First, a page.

Efficiency of Centella asiatica (Gotu kola) leaf meal as feed additive in broiler chicken diet
Keywords:Centella asiatica, Performance, Carcass, Broilers, Additives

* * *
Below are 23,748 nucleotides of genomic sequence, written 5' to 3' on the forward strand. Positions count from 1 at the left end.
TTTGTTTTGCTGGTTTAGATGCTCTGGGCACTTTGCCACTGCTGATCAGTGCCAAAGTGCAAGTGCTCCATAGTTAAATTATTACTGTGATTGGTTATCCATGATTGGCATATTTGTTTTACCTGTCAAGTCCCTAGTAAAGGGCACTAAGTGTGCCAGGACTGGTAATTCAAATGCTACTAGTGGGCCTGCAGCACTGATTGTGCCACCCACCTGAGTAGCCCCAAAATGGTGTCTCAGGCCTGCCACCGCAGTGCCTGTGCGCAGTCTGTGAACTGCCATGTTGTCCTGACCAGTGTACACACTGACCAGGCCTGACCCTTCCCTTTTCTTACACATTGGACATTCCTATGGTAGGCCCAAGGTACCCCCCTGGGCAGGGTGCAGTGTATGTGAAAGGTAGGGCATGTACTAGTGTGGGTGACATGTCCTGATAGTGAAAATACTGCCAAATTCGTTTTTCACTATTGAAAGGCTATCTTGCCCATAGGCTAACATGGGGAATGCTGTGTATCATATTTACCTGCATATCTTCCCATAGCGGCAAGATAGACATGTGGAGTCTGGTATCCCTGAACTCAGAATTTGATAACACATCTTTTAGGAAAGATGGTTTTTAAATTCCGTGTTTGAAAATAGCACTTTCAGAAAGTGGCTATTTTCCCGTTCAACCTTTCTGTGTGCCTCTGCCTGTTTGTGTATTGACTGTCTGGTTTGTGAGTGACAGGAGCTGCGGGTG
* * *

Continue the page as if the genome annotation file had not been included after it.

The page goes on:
The use of conventional supplements as feed additives has been criticized for their potential negative impact on the food chain hence, the need for viable organic alternatives. Centella asiatica has been found to contain essential phytochemicals. This study was therefore carried out to evaluate the utilization of dried Centella asiatica leaf meal (CALM) as phytogenic feed additive in broiler chicken diet. A total of 180, one-day-old Arbor acre broiler chicks were randomly allocated to six dietary treatment groups with thirty birds, at three replicates of ten chicks per replicate. Experimental diets included control basal diet + 0% CALM (T1), basal diet + antibiotics (T2). T3, T4, T5 and T6 were basal diet + 3%, 4%, 5% and 6% CALM respectively. Experiment was designed using completely randomized design. Feeding trial was carried out for 49 days. Parameters measured included growth nperformance and carcass characteristics. All data were subjected to analysis of variance using Statistical Package for Social Sciences (version 21) while treatments means were nseparated using Duncan's multiple range test at P≥0.05 level of significance. There wer significant differences in final live weight, body weight gain and feed conversion ratio. Birds fed with 4% CALM had the highest weight gain (1,683.30g) and feed intakes (3,295.30g), while T3 had the lowest weight gain (1,446.70.30g) and feed intake (3,107.80g). The breast cut showed significant (P<0.05) variation across the treatment with treatment T2 having the largest value of 31.9% and lowest value of 26.0% was in T3, thigh showed highest value in T5 and lowest value in T4. Gizzard values obtained in this finding showed significant (P<0.05) value ranged from 1.8-2.6% the highest value was obtained in T3 and lowest value in control diet. It can be concluded that the inclusion of Centella asiatica in the diets of broiler chicken has no detrimental effect on the performance characteristics of the experimental birds but improved the average body weight, feed conversion ratio and livability of the birds at 4% level of inclusion.